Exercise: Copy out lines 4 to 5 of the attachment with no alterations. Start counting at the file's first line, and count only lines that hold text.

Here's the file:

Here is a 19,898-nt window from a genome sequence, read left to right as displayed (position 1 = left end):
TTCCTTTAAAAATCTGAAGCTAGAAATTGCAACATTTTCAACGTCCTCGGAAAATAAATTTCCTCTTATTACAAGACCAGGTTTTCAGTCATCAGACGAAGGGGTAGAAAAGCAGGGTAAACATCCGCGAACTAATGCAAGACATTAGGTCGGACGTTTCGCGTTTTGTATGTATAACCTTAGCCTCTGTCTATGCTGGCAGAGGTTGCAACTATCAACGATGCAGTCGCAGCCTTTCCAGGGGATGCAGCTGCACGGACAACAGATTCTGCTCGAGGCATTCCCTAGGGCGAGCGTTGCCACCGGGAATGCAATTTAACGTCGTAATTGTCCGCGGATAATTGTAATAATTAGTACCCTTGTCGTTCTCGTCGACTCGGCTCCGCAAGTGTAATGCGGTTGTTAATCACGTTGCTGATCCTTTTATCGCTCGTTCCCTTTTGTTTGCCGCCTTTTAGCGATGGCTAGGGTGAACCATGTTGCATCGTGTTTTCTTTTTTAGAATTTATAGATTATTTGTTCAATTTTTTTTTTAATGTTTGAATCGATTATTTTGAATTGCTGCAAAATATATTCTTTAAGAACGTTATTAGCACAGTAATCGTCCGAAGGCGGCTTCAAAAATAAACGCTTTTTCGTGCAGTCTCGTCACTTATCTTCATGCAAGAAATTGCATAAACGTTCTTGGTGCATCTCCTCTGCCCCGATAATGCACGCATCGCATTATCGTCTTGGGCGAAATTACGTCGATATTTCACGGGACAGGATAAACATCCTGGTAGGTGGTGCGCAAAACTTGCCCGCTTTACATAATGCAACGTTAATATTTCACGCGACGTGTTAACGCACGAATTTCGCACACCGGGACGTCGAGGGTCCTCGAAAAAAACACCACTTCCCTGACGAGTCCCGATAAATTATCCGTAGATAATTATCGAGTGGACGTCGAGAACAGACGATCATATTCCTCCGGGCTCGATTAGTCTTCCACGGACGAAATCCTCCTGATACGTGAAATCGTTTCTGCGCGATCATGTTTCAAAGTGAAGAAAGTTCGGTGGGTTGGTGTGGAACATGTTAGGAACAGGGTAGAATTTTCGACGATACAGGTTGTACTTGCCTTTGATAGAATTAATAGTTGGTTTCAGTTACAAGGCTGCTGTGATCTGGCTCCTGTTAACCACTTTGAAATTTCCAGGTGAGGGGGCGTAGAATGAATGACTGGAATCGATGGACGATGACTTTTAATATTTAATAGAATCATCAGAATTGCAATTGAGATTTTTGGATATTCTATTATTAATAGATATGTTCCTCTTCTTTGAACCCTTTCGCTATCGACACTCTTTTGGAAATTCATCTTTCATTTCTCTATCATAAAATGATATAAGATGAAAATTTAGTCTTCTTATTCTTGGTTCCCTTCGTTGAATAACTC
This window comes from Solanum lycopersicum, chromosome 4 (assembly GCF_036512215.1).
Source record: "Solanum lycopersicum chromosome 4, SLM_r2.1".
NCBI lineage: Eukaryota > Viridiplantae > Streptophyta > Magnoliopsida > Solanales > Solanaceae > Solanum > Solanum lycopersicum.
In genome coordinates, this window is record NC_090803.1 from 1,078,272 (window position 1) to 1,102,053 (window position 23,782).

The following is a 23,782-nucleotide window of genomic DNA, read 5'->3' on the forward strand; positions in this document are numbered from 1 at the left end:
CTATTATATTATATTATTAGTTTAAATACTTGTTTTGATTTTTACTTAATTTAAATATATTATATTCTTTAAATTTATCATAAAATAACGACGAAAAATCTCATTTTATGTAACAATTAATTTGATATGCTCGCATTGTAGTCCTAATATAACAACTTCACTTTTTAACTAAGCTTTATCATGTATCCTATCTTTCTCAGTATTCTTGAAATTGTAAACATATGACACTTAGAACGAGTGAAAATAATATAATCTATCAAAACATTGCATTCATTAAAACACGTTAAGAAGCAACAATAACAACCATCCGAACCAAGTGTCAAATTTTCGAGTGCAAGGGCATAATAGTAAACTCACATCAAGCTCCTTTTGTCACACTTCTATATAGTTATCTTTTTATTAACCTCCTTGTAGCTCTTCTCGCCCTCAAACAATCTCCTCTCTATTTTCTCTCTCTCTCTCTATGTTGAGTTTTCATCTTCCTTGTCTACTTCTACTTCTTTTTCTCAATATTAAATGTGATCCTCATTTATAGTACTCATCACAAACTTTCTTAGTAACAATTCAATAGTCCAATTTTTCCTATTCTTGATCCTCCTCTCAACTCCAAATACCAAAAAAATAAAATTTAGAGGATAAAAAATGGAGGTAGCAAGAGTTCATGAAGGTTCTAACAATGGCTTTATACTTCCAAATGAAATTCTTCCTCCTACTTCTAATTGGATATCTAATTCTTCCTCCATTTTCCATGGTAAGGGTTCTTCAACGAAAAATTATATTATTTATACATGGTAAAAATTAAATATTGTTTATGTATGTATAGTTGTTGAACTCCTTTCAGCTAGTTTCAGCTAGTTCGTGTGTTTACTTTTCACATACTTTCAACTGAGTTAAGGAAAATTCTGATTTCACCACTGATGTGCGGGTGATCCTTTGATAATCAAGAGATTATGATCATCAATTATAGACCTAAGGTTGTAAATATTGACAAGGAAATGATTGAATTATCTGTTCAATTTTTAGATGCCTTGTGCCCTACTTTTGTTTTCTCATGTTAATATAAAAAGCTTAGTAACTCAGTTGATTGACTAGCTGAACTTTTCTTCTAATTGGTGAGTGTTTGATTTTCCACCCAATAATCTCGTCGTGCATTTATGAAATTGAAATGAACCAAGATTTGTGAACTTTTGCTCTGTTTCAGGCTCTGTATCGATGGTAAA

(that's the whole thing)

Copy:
Source record: "Solanum lycopersicum chromosome 4, SLM_r2.1".
NCBI lineage: Eukaryota > Viridiplantae > Streptophyta > Magnoliopsida > Solanales > Solanaceae > Solanum > Solanum lycopersicum.